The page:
All of the lose parts and bundles without all the wrapping paper … skins are on the bottom under the cardboard.
Did not begin the actual inventory today, but did place the fuselage’s instructions into the plan book and paged through the plans. There is a lot going on in the fuselage and it will take some time to review the plans more to get a good feel for what and when to dimple for the flush rivets being used on the RV-12 … there is some serious homework to do.

Saturday, June 1, 2013

RV-12’s Right Flaperon Completed

This first day of the new month marked a milestone for the RV-12’s construction … the completion of the right flaperon which also signifies completion of the RV-12’s wing kit.

After the A-1202A&B aft skins were riveted onto the A-1205 ribs using the same method as on the left flaperon, a small assembly procedural change was made for the way the nose skins were riveted. After the counterbalance tube was installed on the left flaperon, theA-1201C outboard nose skin was riveted in place first, then the inboard and center skins were riveted in place. This time, since the nose skins were already match drilled, after the counterbalance tube was riveted in place on the right flaperon, the A-1201A, B &C nose skins were secured in place onto the right flaperon’s skeleton with Clecos, then riveted with flush rivets.
Securing the A-1202A skin onto the right flaperon’s skeleton with Clecos.
Using the pneumatic rivet puller to rivet the right flaperon’s aft skins in place with flush rivets.
                             As with the left flaperon, the hand rivet puller was used to set the aft most row of bottom
                              rivets which sit high at first because they touch the set rivet on the opposite side.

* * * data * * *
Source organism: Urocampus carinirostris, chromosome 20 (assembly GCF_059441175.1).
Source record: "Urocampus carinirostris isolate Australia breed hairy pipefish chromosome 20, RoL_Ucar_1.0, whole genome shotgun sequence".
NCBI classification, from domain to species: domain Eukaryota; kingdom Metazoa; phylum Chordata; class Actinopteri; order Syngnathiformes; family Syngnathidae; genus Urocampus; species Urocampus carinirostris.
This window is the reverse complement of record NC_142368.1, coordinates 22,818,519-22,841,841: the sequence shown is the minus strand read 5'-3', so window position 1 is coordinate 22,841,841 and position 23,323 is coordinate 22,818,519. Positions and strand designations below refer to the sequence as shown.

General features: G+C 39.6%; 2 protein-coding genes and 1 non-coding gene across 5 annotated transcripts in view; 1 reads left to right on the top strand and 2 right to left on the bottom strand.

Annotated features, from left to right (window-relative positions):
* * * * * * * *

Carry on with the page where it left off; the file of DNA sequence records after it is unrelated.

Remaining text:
Right flaperon’s aft skins riveted onto the A-1205 ribs with flush rivets.
Riveting the counterbalance tube onto the right skeleton’s outboard nose ribs with a LP4-3 pop rivets.
Placing Clecos into the A-1201C nose skin to secure it onto the right flaperon’s skeleton.
All three nose skins attached to the right flaperon skeleton with Clecos and ready for riveting.
Using the pneumatic rivet puller to rivet the nose skins in place with flush rivets ... almost finished.
Setting the last flush rivet in the right flaperon with the pneumatic rivet puller.
After completing the riveting of the skins, the last thing the instructions call for is to install two pivot bearings on each flaperon using Loctite 243 on the first third of the threads. The plans instruct the builder to screw the pivot bearings into the pivot brackets until the center of the bearing hole is 11/32" above the flaperon skin. Because the bearing wants to flop around, measuring can be tough … one tip on the forums was to place a long AN3 bolt (which is 3/16” diameter) through the bearing and then measure ¼" from the bottom of the bolt to the flaperon skin … which would be the 11/32" minus 3/32" (half the thickness of the bolt) or ¼".
That procedure was utilized and improved upon by cutting two small pieces of ¼" OD tubing to use as a visual reference. The pivot bearing was screwed in until the bolt touched both pieces of tubing evenly. Then a square was used to true up the bearing.
                                         Using two pieces of ¼" OD tubing and a long AN3 bolt to achieve a
                                         clearance of 11/32" from center of the pivot bearing to the flaperon skin.
Completed left and right RV-12 flaperons riveted with flush rivets.